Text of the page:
I mean, of course this happened. Why wouldn’t it have happened? A draw or a win against a team with nothing to compete for to qualify for the World Cup. That’s all we needed. Hence why our doom was written in the stars. Slamming my laptop shut when the stream ended was the perfect way to end my hopes for the 2018 World Cup. But you know, it’s 2017 and nothing makes that much sense anymore, except for this. This is the most ‘of course’ thing to happen this year, and that’s ahead of the Browns naming their 28th starting QB since 1999. 

The fingers are easy to point: the blunders of Jürgen Klinsmann, the underwhelming 11 we fielded (that is, of course, with the exception of Christian Pulisic, but we’ll get to him later), the field or just that Bruce Arenas is just U.S. version of Sam Allardyce in that he’ll get the job done and that’ll be that. No, the blame is USMNT and the culture of the sport as a whole in the U.S. 

Put your pitchforks down for just one second and hear me out, then promptly beat me senselessly so I can forget about this embarrassment, if only for a little bit. 

The U.S. isn’t a soccer country–maybe because we call it soccer and not football. Sure, the sport is on the rise in our country. Yet, everyone becomes baffled as to why the U.S. can’t produce a world-class team then suddenly becomes a soccer fan and just goes to the aforementioned fingers to point. 

I, by no means, am a soccer expert. Certainly, I’m an involved fan, but there is only one way palatable way to recover from the most embarrassing loss in USMNT history – 2026.

Yep, it’s time to start thinking nearly a decade in advance. Though the own goal will now live in USMNT history as the most dismal mistake by the foot of Omar Gonzalez, those things happen and it’s time for the future. With promising youth talent such as Pulisic, DeAndre Yedlin and Matt Miazga, it’s hard to not be at least a bit hopeful. It’s time to breakaway from the burden of inconsistency that’s Jozy Altidore upfront and the inconsistent nature of Clint Dempsey. The sooner we let the youth take the international level, the quicker we’ll finally have a team that’s of the quality to beat the mighty Trinidad and Tobago.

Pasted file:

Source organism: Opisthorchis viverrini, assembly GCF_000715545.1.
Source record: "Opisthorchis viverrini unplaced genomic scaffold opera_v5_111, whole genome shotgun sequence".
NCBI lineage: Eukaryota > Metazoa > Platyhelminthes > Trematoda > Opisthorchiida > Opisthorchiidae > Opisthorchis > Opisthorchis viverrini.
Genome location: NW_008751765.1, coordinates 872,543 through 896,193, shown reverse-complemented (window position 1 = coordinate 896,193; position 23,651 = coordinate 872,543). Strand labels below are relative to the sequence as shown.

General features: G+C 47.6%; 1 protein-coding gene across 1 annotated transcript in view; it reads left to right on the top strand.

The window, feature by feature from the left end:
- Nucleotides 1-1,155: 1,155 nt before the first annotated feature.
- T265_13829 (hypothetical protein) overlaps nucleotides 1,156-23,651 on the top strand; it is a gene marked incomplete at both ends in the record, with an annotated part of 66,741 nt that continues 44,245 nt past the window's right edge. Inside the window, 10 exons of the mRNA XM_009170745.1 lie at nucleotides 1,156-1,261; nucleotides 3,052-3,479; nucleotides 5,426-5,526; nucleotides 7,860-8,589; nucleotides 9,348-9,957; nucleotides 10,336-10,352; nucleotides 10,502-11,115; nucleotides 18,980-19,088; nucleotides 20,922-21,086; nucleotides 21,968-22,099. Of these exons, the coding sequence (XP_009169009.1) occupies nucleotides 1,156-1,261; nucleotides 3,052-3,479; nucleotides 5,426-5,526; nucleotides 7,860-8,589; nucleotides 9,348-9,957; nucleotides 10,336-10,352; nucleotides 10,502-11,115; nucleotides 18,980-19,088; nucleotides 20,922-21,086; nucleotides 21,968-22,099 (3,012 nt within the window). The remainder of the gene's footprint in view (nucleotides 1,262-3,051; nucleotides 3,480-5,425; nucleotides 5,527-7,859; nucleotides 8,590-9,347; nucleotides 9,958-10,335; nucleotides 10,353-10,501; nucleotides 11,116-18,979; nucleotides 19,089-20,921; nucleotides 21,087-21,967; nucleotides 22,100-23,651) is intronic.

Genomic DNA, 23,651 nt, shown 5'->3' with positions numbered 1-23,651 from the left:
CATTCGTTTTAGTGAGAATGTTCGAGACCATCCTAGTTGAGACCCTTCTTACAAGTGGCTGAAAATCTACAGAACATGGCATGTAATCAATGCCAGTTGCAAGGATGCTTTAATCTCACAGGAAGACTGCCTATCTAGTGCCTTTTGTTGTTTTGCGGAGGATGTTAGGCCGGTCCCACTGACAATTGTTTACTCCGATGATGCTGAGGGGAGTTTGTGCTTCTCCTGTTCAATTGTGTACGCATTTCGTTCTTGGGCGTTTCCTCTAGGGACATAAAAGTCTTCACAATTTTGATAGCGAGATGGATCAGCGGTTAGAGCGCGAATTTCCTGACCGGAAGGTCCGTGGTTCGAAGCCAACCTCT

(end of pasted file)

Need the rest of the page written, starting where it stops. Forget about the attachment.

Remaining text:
Even if all those things happen, there’s still one dire problem – the fans. The U.S. is so used to being a dominant force in all athletic competitions that when we are finally put in our place, we have a tendency to be a bit erratic. We have this sense of athletic entitlement that we are to be the best at all sports, no matter the sport. American sports fans could show up to a sport we have no familiarity with, but would make the argument that Tom Brady would be the best at it somehow because that’s how we are. 

But this, this makes sense. Of course, Pulisic was the only hope in this game, we fielded a terrible 11 and Bruce Arenas is the hospital light of managing. At the end of the 90 minutes, none of that should have been surprising. Despite us being the high and mighty U.S., we deserved this because we don’t deserve the World Cup as a nation. Maybe, just maybe, in 2026, we’ll finally have a manager that cares about the lads we field and the team he manages. And we’ll have a team that isn’t a mix of 18-year-olds and 30-year-olds, and maybe then we can be the dominant team in the CONCACAF. However, with how things are nowadays, there’s a better chance of Count Chocula being available year-round.

@chuck_greenlee

cg153314@ohio.edu

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